Future Stars: 50 Cent
Even bullets can't keep Eminem's favorite new rapper down
By: Sacha JenkinsEven bullets can’t keep Eminem’s favorite new rapper down
Curtis “50 Cent” Jackson is the kind of ex-hustler who plays to beat the odds. He’s bold enough to show you his cards,then tell you he’s still going to win large. And he’ll stress that he’s got no time for small-time stakes. “That shit is bullshit,” the 25-year-old South Jamaica, Queens, native says of his former gig as a curbside pharmacist. “Even when you’re peaking in the streets, you might have a big-ass Benz out front, but you paying a car note, living with your moms.”
“Wanksta,” the hypnotic underground single 50 Cent released last year, can still be heard blasting out of every self-respecting pimp-mobile on the East Coast. In New York City proper, 50’s upcoming debut album, Get Rich or Die Trying, is the most anticipated thing outside of the second coming. Unsurprisingly, the gifted MC is now rolling with hip-hop’s dynamic duo, Eminem and Dr. Dre. In 2002, Em told anyone who would listen that 50 was his favorite rapper. Em’s people then hit 50 with a seven-figure Shady/Aftermath recording contract, and “Wanksta” ended up on the smash 8 Mile soundtrack. “50 is exciting because he’s the first edgy street thing to come up in a long time,” says Paul Rosenberg, Goliath Artists honcho and Eminem’s manager. “He’s got a lot to say–from being clever to dangerous. Plus, his flow is so effortless, yet so creative. It’s simple, but it’s not.”
Em and 50 cliquing up is the tightest of fits. Both rappers bring the drama–to their babymamas, random pop stars, and (in 50’s case) any rapper worth his weight in platinum. In ’99, 50 lived out his jack-a-rapper fantasies in the playful “How to Rob”; Jay-Z slapped back with venomous verbals. “Em is like the white 50 Cent,” 50 says. “He uses his life experiences to write his music–and me too. But my life has been a little more violent.”
That’s quite an understatement. In 2000, the rapper, who was then signed to Columbia Records, was shot nine times at point-blank range (including one 9mm bullet to the face). “The worst part wasn’t getting shot,” he says. “The worst part was not knowing what you’re gonna do after you’re shot.” (Columbia dropped him soon after his wounds healed.) “I’m sure a lot of people counted me out, but bouncing back is defining who I am.”
Bouncing back from adversity is something Curtis Jackson has been doing his entire life. His mom–a member of a Queens drug posse–was murdered when he was eight years old. Then there was the time in 2000 when he was attacked by a mysterious crew inside the Hit Factory studios in Manhattan. (Hip-hop insiders pointed to 50’s ongoing feud with Ja Rule and the Murder Inc. label.) And, most recently, Jackson’sfriend and mentor Jason “Jam Master Jay” Mizell was murdered in Queens. “Nobody’s exempt in the ‘hood,” he says. “This much is clear now.”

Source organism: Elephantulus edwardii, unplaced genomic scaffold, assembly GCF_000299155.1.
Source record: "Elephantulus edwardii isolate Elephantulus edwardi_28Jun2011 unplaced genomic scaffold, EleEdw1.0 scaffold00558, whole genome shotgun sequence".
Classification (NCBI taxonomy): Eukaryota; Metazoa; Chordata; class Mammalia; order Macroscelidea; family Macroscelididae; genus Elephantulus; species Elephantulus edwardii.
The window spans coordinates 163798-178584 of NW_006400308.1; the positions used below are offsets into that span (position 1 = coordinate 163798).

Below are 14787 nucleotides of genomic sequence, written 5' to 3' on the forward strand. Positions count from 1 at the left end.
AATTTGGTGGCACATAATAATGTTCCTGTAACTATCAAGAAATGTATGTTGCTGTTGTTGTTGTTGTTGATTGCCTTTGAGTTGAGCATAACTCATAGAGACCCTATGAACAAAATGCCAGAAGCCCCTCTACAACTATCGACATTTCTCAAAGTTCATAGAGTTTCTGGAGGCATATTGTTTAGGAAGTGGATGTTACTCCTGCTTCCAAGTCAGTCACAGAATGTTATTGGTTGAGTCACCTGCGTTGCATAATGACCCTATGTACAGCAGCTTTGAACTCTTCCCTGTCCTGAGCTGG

So Operation Bounce Back continues. Today, 50 is in the Manhattan offices of Interscope Records, looking to tie up loose ends for hisrecord. He’s making sure things go right this time. “I think Columbia was afraid [to work with me],” he says bluntly, “because there’s no Plan B. They’re thinking, ‘If we fuck up [50’s] project, how do we explain to him that we fucked up?'” Which is a valid question. How do you tell someone like 50 Cent that his album is a flop? “You don’t explain it to me,” he says, sounding like Bill Gates onstage at some gung-ho computer expo. “You fix it.”
He means “let’s work together to fix this” rather than “fix this, or I’ll fix your face.” For a dude who’s had his life on the line so many times, 50 is the most straightforward, rational individual you’ll ever meet. The way he raps is a reflection of his personality–cool, calm, calculated, yet freestyle all the same. “I think consistency is the key to all success,” he says, his expression growing very serious. “This is what I want to do with my life. This is it.”
Three More Rappers to Watch
Who: The Philadelphia hotshot hooked up with fellow Illadelphian Beanie Sigel and signed to Roc-A-Fella Records. He rocked the world withthe singles “Roc the Mic” (off 2002’s State Property soundtrack) and “Line ‘Em Up.”
Sounds like: The long-lost cousin of Cypress Hill’s B-Real. Pitches crack cocaine and the Koran with equal intensity.
Upcoming: His solo debut, Philadelphia Freeway, is out now.
Who: The Chicago-born producer behind Jay-Z’s tastiest fruit. After serving as half of Roc the World–Roc-A-Fella’s in-house production team–Kanye is finally letting his raps speak for him.
Sounds like: Common (Sense) resurrecting his original B-boy essence on Jay-Z’s The Blueprint.
Upcoming: His debut is set for 2003 and promises cameos by Scarface, Ludacris, and Jay-Z.
Jin Tha Mic
Who: The most successful Asian rapper since 2 Live Crew’s Chris Wong Won. After winning seven consecutive Freestyle Friday battles on BET’s 106 & Park, he slugged himself a deal with the Ruff Ryders.
Sounds like: (Mad) Skillz in a freestyle battle against the L.O.X. His alliance with the double R assures he’ll be coming double hard.
Upcoming: His debut is slated for spring.